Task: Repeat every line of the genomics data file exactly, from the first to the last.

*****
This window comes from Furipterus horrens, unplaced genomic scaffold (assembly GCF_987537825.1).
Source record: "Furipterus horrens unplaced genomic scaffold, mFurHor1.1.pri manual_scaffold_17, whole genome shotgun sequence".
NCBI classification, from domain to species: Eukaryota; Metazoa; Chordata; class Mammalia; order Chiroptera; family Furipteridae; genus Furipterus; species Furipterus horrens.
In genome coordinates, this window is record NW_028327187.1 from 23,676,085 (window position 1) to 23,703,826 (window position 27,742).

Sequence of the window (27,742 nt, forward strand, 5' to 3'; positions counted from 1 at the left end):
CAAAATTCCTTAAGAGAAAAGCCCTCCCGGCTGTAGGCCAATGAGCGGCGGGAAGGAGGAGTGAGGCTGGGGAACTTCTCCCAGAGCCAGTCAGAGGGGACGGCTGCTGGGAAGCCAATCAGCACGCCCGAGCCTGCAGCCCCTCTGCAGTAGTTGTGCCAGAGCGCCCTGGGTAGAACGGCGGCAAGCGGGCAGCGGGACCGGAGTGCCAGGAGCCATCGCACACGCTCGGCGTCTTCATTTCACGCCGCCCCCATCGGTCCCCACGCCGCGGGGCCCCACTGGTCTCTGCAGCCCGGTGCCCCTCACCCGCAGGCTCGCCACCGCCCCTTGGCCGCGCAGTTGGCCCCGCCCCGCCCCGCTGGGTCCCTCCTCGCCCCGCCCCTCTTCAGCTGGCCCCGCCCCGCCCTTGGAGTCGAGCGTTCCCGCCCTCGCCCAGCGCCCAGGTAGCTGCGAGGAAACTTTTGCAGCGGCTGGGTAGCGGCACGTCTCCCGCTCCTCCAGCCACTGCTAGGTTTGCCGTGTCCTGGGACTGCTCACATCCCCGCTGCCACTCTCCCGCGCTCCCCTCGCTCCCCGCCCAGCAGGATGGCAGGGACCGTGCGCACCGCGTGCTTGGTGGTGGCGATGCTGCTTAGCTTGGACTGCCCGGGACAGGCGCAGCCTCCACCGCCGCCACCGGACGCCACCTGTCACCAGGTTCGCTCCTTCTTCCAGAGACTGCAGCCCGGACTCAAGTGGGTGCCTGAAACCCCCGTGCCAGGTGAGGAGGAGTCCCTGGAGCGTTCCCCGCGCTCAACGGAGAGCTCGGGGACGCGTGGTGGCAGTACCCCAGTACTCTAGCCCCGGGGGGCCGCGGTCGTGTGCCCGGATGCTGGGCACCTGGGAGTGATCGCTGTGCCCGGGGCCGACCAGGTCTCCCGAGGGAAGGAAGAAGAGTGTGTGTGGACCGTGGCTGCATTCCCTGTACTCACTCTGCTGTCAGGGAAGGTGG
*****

This window comes from Furipterus horrens, unplaced genomic scaffold (assembly GCF_987537825.1).
Source record: "Furipterus horrens unplaced genomic scaffold, mFurHor1.1.pri manual_scaffold_17, whole genome shotgun sequence".
NCBI classification, from domain to species: Eukaryota; Metazoa; Chordata; class Mammalia; order Chiroptera; family Furipteridae; genus Furipterus; species Furipterus horrens.
In genome coordinates, this window is record NW_028327187.1 from 23,676,085 (window position 1) to 23,703,826 (window position 27,742).

Sequence of the window (27,742 nt, forward strand, 5' to 3'; positions counted from 1 at the left end):
CAAAATTCCTTAAGAGAAAAGCCCTCCCGGCTGTAGGCCAATGAGCGGCGGGAAGGAGGAGTGAGGCTGGGGAACTTCTCCCAGAGCCAGTCAGAGGGGACGGCTGCTGGGAAGCCAATCAGCACGCCCGAGCCTGCAGCCCCTCTGCAGTAGTTGTGCCAGAGCGCCCTGGGTAGAACGGCGGCAAGCGGGCAGCGGGACCGGAGTGCCAGGAGCCATCGCACACGCTCGGCGTCTTCATTTCACGCCGCCCCCATCGGTCCCCACGCCGCGGGGCCCCACTGGTCTCTGCAGCCCGGTGCCCCTCACCCGCAGGCTCGCCACCGCCCCTTGGCCGCGCAGTTGGCCCCGCCCCGCCCCGCTGGGTCCCTCCTCGCCCCGCCCCTCTTCAGCTGGCCCCGCCCCGCCCTTGGAGTCGAGCGTTCCCGCCCTCGCCCAGCGCCCAGGTAGCTGCGAGGAAACTTTTGCAGCGGCTGGGTAGCGGCACGTCTCCCGCTCCTCCAGCCACTGCTAGGTTTGCCGTGTCCTGGGACTGCTCACATCCCCGCTGCCACTCTCCCGCGCTCCCCTCGCTCCCCGCCCAGCAGGATGGCAGGGACCGTGCGCACCGCGTGCTTGGTGGTGGCGATGCTGCTTAGCTTGGACTGCCCGGGACAGGCGCAGCCTCCACCGCCGCCACCGGACGCCACCTGTCACCAGGTTCGCTCCTTCTTCCAGAGACTGCAGCCCGGACTCAAGTGGGTGCCTGAAACCCCCGTGCCAGGTGAGGAGGAGTCCCTGGAGCGTTCCCCGCGCTCAACGGAGAGCTCGGGGACGCGTGGTGGCAGTACCCCAGTACTCTAGCCCCGGGGGGCCGCGGTCGTGTGCCCGGATGCTGGGCACCTGGGAGTGATCGCTGTGCCCGGGGCCGACCAGGTCTCCCGAGGGAAGGAAGAAGAGTGTGTGTGGACCGTGGCTGCATTCCCTGTACTCACTCTGCTGTCAGGGAAGGTGG